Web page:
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Monfort on Leopard-Trek: ‘The atmosphere is a bit heavy’

  • By Andrew Hood
  • Published Sep. 9, 2011
Leopard-Trek's Maxime Monfort was tenth. Photo: Graham Watson | www.grahamwatson.com

Monfort in the stage 10 time trial, where he finished tenth. Photo: Graham Watson | www.grahamwatson.com

Maxime Monfort’s great performance so far through this Vuelta a España is being overshadowed by the surprise announcement that his Leopard-Trek squad will merge with RadioShack next season.

Monfort, who started sixth overall going into Friday’s stage, said that the incomplete picture of how the fusion of the two teams will affect riders and staff has cast a pall over both squads.

Leopard-Trek started the season full of ambition and big goals, but it’s suddenly racing in what will be in its final grand tour after the unexpected announcement that the Luxembourg-based team will be managed next season by Belgian veteran Johan Bruyneel.

VeloNews caught up with Monfort before the start of Thursday’s stage to gauge his reaction to the news:

Q. Maxime, there hasn’t been a lot of information available from either team, what have you heard as riders?
A. We don’t know a lot. We know that a few riders will be kicked out of the team. That’s not fair, of course. I don’t think it will be a problem for me. I am more concerned about the group that we have created over the last few months. I don’t know much more than what I have read in the media. I know we will have a very, very strong team on paper. That’s the positive point.

Q. Did anyone see this coming?
A. It’s a big surprise. Apparently, the management was not satisfied with the results. We targeted to win the Tour and one of the classics. The results were not bad, but we did not achieve those goals. It’s like that. Professional cycling is a business. It’s the same thing in all business. You have to be the best, if not, you’re out.

Q. What’s the mood inside the team bus the past few days?
A. The feeling is that some people are afraid of being left without a team. They are afraid for their jobs. We don’t think further than that, we’re just thinking about those guys who have a family, who bought a house, who have to pay their bills. It’s not easy for them. The atmosphere is a bit heavy.

Q. How well do you know your possible new boss, Bruyneel?
A. I only know him from his time with Lance Armstrong and with Contador. I hear he is a very good manager. I hear he is strict. Maybe that is what we need to manage a team that is so strong that we should have.

Q. Have you heard anything about your future? A. Not officially. I suppose with the season I am riding now, it will not be a problem to stay on the team for me. I don’t know what’s going to change within the team in terms of the contracts. First I want to stay focused on the Vuelta. On Monday, I will have time to think about that.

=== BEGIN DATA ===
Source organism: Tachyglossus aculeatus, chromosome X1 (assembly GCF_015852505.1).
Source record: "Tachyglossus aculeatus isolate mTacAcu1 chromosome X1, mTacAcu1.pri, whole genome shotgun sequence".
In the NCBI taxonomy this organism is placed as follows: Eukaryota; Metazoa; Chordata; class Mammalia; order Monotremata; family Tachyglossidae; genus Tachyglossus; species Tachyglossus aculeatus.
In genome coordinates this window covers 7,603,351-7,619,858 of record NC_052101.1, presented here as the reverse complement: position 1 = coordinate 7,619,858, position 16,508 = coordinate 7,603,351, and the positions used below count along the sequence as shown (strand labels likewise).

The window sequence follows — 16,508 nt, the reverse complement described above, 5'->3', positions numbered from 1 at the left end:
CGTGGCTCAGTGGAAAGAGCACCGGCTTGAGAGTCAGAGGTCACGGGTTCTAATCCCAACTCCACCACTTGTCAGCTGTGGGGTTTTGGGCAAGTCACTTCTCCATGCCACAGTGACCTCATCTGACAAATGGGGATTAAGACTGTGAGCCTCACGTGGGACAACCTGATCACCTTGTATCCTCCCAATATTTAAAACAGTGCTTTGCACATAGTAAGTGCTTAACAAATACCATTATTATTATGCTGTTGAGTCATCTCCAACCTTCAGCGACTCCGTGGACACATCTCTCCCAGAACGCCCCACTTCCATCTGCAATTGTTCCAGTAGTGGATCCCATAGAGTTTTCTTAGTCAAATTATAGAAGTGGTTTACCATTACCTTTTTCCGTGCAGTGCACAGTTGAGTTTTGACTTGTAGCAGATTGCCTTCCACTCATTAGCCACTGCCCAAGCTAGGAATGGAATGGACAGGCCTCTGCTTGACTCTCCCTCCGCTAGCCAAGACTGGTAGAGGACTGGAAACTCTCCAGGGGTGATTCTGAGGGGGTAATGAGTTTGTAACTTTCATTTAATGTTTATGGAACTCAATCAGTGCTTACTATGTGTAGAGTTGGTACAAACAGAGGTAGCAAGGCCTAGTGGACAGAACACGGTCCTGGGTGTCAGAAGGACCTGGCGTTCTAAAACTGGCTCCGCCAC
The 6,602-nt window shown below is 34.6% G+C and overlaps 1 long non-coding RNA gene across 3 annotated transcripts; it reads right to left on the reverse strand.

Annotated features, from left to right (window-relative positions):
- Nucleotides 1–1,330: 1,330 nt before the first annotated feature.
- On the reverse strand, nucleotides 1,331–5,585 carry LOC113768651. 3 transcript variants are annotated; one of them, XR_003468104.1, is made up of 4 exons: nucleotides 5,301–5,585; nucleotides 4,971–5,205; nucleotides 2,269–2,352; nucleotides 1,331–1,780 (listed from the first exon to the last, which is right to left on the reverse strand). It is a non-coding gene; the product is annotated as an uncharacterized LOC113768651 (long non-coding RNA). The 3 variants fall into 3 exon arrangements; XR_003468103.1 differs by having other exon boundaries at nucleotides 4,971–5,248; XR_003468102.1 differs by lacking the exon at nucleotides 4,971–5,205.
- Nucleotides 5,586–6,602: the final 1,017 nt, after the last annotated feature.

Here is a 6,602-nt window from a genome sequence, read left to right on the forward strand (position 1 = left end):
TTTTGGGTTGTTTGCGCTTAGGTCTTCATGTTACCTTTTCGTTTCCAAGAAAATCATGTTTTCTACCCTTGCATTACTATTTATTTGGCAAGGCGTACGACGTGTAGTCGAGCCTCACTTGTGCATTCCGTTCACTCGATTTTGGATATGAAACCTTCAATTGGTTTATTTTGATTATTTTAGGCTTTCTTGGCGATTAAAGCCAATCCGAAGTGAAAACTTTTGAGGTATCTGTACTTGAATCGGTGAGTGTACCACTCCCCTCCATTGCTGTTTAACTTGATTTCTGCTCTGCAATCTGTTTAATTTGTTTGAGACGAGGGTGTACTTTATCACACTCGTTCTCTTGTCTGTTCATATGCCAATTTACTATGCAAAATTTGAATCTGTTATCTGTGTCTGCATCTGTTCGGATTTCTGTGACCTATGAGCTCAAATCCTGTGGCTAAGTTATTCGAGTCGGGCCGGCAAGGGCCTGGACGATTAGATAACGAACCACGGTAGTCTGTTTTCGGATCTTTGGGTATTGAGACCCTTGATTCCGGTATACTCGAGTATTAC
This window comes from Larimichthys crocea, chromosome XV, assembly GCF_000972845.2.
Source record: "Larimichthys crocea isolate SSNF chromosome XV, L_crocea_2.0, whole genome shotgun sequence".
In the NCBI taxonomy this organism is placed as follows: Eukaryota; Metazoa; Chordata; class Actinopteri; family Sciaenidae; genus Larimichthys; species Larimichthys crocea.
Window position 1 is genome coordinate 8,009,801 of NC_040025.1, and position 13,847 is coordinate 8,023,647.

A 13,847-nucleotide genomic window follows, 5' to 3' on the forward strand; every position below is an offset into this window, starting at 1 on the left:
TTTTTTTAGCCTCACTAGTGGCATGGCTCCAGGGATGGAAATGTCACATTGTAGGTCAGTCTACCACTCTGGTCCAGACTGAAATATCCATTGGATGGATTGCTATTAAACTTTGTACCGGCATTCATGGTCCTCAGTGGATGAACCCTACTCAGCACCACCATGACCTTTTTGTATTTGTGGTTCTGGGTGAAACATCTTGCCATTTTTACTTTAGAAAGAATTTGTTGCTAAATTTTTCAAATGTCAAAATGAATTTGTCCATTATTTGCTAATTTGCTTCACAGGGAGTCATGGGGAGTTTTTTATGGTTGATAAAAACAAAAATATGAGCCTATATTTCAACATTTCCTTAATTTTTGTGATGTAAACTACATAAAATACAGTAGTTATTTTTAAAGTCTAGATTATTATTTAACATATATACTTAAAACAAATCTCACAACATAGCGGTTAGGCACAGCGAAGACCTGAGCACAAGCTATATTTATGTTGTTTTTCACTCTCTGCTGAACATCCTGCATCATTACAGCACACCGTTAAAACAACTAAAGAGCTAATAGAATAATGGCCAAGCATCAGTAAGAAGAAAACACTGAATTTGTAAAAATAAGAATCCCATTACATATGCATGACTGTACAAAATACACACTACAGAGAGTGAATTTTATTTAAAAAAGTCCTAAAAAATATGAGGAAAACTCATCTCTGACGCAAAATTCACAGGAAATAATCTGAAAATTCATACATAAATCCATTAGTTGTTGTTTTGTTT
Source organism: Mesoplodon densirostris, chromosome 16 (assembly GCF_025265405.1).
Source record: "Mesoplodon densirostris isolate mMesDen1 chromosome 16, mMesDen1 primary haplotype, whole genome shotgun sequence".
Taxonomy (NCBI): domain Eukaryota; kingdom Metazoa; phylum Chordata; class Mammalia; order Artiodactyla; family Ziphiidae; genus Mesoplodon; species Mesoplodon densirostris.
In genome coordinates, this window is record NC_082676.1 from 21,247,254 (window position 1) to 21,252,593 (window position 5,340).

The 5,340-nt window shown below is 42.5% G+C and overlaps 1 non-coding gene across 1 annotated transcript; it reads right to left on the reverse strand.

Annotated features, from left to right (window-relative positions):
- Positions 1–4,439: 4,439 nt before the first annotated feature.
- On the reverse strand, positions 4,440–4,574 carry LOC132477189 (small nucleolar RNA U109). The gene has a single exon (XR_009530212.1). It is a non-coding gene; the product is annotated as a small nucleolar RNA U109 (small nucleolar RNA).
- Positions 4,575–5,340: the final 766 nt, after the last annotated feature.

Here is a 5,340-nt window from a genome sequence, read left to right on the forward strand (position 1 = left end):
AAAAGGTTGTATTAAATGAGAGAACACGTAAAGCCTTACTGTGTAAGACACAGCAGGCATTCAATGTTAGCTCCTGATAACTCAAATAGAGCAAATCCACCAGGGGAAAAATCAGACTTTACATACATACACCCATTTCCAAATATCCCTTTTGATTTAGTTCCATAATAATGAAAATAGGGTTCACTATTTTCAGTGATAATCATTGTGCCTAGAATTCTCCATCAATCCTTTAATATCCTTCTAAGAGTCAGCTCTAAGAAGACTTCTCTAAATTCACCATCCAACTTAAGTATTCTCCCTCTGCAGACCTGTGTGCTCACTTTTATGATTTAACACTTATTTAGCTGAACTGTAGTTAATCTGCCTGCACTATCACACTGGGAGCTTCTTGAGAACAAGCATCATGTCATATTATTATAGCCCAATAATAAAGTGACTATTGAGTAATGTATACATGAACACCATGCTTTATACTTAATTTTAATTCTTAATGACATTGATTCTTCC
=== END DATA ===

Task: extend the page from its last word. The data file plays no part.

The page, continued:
Q. You are having a very good Vuelta, did you come here with the idea of a strong GC?
A. This is the first time in my career that I’ve done two grand tours in the same season. I didn’t know how it would turn out. First, I targeted to finish in the top 10 or maybe a stage win. I soon realized that I could do better. I was fifth after Angliru and now I am sixth. If I have good legs, I will keep this spot.

Q. Will this strong Vuelta change your idea about your future potential as a rider?
A. I also know it’s the Vuelta. It’s a nice race, but it’s not the Tour de France. Maybe the level of riders is quite high here this year, but the pressure here from the teams, the riders, the media, everything, is less than at the Tour. I have done four Tours, so I know the difference. I am happy to perform in a race like this and then help my teammates in the Tour de France. My career will be like that for the next few years.

Q. Many say this is the hardest Vuelta ever, what do you think?
A. It’s a really hard Vuelta. We go really fast every day. We have a lot of climbs. Everyone is very tired, especially me after the Tour de France. It’s a pro race, and they’re all like that now.

Q. Will you race the worlds?
A. No, by a mistake by the Belgian federation that I am not picked for the worlds. But to tell the truth, I am tired, I need a rest after this race. We’ll see later if I go to the Italian classics. First, I need two weeks’ rest to see how I feel.

FILED UNDER: News / Road / Vuelta a España TAGS:

Andrew Hood

Andrew Hood

Andrew Hood cut his journalistic teeth at Colorado dailies before the web boom opened the door to European cycling in the mid-1990s. Hood has covered every Tour de France since 1996 and has been VeloNews' European correspondent since 2002.

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